What is a Method 9 test?

Many stationary sources discharge visible emissions into the atmosphere; these emissions are usually in the shape of a plume. A Method 9 test involves the determination of plume opacity. Opacity is the amount of light obscured by pollution. A person conducting a Method 9 must be certified. Method 9 can be found in 40 Code of Federal Regulations, Part 60, Appendix A.

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1. Who should I contact with questions about my permit?
2. How much is the fee for an operating permit application?
3. Where do I send my reports?
4. My Responsible Official has changed. Do I need to notify the Bureau of Air?
5. How many copies of my operating permit application do I send in?
6. What is included as an exempt activity for a Class I Operating Permit?
7. What is a Method 9 test?
8. What is a qualitative assessment?
9. What is CAM? Do the requirements include hazardous air pollutants?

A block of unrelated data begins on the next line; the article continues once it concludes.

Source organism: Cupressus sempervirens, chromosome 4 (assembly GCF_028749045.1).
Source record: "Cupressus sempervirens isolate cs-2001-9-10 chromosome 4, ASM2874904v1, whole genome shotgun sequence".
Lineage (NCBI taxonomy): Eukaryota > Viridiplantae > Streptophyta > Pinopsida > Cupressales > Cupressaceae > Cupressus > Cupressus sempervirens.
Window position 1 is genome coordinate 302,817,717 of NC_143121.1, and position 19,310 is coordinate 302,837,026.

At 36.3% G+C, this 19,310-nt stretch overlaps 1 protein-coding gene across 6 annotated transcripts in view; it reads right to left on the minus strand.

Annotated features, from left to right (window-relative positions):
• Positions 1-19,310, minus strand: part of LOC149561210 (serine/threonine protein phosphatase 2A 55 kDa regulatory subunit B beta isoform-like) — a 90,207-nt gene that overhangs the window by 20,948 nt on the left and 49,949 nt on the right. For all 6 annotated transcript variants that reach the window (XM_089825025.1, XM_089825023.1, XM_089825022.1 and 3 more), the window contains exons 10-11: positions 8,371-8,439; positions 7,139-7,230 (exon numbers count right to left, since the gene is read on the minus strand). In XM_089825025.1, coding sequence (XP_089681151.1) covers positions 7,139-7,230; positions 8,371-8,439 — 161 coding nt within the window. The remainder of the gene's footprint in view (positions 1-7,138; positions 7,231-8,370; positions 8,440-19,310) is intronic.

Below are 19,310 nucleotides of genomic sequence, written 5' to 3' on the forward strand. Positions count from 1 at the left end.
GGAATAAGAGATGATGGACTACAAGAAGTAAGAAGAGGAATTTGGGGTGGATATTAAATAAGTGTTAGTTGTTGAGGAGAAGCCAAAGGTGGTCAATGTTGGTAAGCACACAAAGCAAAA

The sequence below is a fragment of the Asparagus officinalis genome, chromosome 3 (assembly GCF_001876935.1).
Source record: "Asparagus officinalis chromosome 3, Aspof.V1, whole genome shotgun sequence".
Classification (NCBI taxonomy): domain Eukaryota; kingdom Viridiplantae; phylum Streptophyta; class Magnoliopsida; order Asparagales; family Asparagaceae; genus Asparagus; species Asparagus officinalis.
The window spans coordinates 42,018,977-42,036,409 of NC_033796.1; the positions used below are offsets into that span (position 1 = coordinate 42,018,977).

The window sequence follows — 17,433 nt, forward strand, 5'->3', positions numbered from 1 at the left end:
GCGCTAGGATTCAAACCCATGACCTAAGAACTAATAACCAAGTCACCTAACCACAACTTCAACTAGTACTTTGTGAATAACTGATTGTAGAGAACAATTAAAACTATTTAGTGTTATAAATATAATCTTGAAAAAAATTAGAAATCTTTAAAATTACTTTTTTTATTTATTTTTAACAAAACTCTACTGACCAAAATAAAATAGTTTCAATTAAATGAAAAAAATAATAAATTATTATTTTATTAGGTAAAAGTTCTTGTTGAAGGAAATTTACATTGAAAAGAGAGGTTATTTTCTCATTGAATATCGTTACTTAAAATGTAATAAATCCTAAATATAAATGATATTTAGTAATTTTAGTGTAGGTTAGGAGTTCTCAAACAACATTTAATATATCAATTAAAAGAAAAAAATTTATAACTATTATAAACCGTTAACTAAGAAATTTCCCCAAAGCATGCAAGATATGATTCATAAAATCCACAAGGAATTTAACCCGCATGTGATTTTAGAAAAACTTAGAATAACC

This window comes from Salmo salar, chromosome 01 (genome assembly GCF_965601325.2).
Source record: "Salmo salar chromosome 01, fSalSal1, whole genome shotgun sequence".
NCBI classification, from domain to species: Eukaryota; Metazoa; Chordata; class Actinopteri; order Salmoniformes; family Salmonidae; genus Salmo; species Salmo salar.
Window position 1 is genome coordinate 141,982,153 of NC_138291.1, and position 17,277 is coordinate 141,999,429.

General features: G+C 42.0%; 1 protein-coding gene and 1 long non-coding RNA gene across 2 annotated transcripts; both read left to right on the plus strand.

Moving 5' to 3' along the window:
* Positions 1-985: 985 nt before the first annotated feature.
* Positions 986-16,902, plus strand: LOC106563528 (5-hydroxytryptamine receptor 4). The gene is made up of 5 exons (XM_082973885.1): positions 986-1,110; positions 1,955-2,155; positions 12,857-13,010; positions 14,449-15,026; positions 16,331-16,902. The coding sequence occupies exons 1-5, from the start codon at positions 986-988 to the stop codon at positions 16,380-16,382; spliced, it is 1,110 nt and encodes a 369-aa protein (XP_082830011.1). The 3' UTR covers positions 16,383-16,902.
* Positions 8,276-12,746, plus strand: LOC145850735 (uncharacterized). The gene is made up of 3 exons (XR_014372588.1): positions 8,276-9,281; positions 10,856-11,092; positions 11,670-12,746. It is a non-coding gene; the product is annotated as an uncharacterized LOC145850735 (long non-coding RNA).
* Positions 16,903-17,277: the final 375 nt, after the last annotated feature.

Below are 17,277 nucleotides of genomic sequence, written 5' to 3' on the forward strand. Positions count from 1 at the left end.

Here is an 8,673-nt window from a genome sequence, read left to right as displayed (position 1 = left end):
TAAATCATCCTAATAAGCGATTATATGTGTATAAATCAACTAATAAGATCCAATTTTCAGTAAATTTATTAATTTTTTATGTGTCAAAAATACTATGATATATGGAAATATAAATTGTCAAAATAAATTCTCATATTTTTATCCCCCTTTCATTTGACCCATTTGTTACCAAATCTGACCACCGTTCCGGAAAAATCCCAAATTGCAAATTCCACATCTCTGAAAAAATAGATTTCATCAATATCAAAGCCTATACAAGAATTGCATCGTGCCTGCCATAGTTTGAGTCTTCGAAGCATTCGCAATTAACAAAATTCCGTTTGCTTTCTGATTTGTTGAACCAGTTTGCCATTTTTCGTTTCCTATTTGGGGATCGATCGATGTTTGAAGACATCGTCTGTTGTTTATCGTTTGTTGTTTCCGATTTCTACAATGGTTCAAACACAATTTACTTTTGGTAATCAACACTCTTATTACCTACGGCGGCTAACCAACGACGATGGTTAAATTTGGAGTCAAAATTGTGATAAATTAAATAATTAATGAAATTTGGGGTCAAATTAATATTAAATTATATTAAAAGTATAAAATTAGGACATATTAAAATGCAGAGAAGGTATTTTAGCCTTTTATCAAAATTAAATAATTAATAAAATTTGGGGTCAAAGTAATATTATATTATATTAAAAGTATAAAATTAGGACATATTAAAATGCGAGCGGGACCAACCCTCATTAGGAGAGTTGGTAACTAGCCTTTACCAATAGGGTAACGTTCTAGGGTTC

10. What should my semi-annual report look like?
11. Do I have to startup an emission unit for a Method 9 test or qualitative assessment if I normally would not operate it at all during the reporting period?
12. I operate the equipment June to August only. The permit requires that Method 9 tests be conducted twice per year with no less than 6 months between readings. What should I do to stay in compliance?
13. I have applied for a Class I Operating Permit and have not received the new permit; a new MACT standard has been finalized, and my facility will be subject. What should I do?
14. How can I find out if my generator is an emergency generator?